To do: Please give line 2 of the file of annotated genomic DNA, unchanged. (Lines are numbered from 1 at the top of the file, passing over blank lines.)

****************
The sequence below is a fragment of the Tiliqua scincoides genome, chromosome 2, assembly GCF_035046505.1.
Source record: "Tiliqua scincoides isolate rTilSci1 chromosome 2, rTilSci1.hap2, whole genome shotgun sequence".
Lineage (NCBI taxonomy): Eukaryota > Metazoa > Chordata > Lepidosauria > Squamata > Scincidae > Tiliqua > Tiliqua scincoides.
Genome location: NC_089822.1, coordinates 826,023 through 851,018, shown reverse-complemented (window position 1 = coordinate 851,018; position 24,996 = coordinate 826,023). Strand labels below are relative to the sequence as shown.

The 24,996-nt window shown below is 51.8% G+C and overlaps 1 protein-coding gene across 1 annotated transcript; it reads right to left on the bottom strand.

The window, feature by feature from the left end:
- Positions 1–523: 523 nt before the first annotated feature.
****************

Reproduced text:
Source record: "Tiliqua scincoides isolate rTilSci1 chromosome 2, rTilSci1.hap2, whole genome shotgun sequence".